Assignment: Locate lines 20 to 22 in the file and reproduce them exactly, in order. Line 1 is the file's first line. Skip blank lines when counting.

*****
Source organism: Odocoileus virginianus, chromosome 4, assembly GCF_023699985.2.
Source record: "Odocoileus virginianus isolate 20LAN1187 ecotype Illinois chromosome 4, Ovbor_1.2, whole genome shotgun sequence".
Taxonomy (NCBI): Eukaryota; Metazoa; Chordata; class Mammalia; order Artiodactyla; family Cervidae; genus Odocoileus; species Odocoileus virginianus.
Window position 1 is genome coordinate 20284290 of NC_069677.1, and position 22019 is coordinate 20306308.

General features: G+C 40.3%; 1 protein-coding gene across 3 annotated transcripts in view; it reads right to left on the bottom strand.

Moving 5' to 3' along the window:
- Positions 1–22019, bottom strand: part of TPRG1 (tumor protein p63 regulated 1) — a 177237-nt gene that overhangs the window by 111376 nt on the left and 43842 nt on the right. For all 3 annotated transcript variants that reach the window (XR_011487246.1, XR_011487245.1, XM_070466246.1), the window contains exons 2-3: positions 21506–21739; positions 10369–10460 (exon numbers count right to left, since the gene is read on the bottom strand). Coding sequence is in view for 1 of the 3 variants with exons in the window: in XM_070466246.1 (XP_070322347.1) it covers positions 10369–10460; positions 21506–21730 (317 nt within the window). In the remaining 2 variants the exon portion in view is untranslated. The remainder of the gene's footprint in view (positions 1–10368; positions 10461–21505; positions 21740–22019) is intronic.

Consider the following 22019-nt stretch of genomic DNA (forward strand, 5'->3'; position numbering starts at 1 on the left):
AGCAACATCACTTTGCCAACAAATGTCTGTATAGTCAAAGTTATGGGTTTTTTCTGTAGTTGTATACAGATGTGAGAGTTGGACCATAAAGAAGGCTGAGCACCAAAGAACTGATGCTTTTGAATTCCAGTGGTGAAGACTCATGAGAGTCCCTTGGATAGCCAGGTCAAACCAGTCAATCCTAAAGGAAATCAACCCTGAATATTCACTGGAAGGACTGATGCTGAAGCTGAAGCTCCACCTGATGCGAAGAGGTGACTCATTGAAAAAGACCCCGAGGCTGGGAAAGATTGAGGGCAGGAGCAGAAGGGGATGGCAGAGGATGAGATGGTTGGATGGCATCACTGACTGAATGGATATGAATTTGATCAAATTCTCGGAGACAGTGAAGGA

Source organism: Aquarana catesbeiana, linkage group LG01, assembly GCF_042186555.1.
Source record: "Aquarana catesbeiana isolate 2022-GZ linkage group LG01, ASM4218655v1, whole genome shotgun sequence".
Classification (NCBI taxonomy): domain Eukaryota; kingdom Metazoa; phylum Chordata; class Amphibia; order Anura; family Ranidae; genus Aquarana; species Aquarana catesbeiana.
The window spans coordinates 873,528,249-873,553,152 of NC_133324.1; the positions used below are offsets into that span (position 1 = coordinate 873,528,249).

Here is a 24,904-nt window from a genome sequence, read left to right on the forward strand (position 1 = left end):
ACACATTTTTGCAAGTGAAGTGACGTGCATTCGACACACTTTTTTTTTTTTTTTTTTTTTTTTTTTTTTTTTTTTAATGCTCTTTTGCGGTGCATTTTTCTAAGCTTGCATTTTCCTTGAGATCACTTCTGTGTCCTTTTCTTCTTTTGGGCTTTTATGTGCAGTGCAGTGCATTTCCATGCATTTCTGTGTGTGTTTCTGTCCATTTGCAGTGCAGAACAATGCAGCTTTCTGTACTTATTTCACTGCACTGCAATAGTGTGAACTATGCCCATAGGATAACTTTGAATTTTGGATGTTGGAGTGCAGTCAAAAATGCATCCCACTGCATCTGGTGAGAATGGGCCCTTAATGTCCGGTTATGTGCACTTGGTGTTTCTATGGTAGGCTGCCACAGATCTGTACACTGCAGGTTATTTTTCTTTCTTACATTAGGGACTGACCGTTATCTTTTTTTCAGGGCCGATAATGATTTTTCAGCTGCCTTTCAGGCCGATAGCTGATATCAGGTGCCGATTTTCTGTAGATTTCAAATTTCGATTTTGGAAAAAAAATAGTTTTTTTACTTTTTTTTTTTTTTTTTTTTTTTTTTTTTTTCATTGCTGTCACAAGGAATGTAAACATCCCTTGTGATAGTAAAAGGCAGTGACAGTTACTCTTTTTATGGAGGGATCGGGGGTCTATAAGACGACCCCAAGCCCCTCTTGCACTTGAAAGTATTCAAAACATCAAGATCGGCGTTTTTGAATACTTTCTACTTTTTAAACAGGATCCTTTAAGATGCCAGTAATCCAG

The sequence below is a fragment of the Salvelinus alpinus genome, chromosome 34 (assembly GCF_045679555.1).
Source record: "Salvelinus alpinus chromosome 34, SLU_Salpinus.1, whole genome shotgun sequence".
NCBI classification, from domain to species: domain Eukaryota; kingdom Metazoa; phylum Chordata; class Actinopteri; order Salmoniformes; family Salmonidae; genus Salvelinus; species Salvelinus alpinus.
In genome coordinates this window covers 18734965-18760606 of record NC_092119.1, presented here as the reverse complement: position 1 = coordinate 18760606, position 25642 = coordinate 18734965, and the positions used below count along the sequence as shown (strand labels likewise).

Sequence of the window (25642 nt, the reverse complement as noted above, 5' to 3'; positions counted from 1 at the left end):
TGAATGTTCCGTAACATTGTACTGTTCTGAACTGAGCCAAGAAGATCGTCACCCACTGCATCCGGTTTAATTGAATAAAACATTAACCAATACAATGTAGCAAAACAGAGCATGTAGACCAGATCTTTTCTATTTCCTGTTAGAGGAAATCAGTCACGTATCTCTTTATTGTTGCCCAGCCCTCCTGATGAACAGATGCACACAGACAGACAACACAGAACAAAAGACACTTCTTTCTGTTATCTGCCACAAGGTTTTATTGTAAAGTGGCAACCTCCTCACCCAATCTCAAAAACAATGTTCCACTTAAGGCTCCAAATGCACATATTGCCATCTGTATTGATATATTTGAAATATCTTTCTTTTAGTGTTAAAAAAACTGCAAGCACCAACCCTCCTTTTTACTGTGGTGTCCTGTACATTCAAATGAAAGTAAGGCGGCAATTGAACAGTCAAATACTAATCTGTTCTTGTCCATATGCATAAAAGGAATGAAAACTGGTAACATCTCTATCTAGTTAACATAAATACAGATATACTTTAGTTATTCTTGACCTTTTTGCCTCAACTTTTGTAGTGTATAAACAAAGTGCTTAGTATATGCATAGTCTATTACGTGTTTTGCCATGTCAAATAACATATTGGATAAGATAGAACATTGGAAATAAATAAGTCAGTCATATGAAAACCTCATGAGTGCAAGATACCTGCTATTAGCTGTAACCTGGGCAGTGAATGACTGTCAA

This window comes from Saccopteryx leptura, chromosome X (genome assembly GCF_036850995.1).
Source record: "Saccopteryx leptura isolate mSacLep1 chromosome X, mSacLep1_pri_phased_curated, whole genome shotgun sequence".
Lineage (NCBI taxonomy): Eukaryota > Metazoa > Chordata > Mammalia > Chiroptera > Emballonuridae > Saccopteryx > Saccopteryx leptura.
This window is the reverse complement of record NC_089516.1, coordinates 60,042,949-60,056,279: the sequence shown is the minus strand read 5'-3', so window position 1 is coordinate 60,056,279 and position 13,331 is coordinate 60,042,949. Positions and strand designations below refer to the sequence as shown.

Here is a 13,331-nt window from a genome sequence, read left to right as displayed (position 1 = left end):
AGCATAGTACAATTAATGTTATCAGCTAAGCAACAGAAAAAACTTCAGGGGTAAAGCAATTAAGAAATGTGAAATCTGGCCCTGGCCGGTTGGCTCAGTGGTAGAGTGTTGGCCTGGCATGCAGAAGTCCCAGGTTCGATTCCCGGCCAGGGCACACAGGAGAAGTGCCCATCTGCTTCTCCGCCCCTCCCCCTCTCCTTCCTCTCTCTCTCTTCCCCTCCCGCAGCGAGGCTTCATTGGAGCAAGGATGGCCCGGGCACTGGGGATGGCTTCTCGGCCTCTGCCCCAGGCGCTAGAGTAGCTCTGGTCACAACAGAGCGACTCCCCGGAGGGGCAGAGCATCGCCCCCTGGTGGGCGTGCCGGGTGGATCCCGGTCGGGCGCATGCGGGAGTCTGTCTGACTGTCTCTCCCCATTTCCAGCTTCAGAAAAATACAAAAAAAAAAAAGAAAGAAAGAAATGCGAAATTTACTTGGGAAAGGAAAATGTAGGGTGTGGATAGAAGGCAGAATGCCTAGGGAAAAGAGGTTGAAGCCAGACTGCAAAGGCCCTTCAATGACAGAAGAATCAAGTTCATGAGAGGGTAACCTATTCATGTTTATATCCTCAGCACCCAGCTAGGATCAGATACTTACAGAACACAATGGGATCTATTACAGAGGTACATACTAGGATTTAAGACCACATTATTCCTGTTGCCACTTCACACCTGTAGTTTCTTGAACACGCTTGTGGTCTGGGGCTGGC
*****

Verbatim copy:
Sequence of the window (25642 nt, the reverse complement as noted above, 5' to 3'; positions counted from 1 at the left end):
TGAATGTTCCGTAACATTGTACTGTTCTGAACTGAGCCAAGAAGATCGTCACCCACTGCATCCGGTTTAATTGAATAAAACATTAACCAATACAATGTAGCAAAACAGAGCATGTAGACCAGATCTTTTCTATTTCCTGTTAGAGGAAATCAGTCACGTATCTCTTTATTGTTGCCCAGCCCTCCTGATGAACAGATGCACACAGACAGACAACACAGAACAAAAGACACTTCTTTCTGTTATCTGCCACAAGGTTTTATTGTAAAGTGGCAACCTCCTCACCCAATCTCAAAAACAATGTTCCACTTAAGGCTCCAAATGCACATATTGCCATCTGTATTGATATATTTGAAATATCTTTCTTTTAGTGTTAAAAAAACTGCAAGCACCAACCCTCCTTTTTACTGTGGTGTCCTGTACATTCAAATGAAAGTAAGGCGGCAATTGAACAGTCAAATACTAATCTGTTCTTGTCCATATGCATAAAAGGAATGAAAACTGGTAACATCTCTATCTAGTTAACATAAATACAGATATACTTTAGTTATTCTTGACCTTTTTGCCTCAACTTTTGTAGTGTATAAACAAAGTGCTTAGTATATGCATAGTCTATTACGTGTTTTGCCATGTCAAATAACATATTGGATAAGATAGAACATTGGAAATAAATAAGTCAGTCATATGAAAACCTCATGAGTGCAAGATACCTGCTATTAGCTGTAACCTGGGCAGTGAATGACTGTCAA

This window comes from Saccopteryx leptura, chromosome X (genome assembly GCF_036850995.1).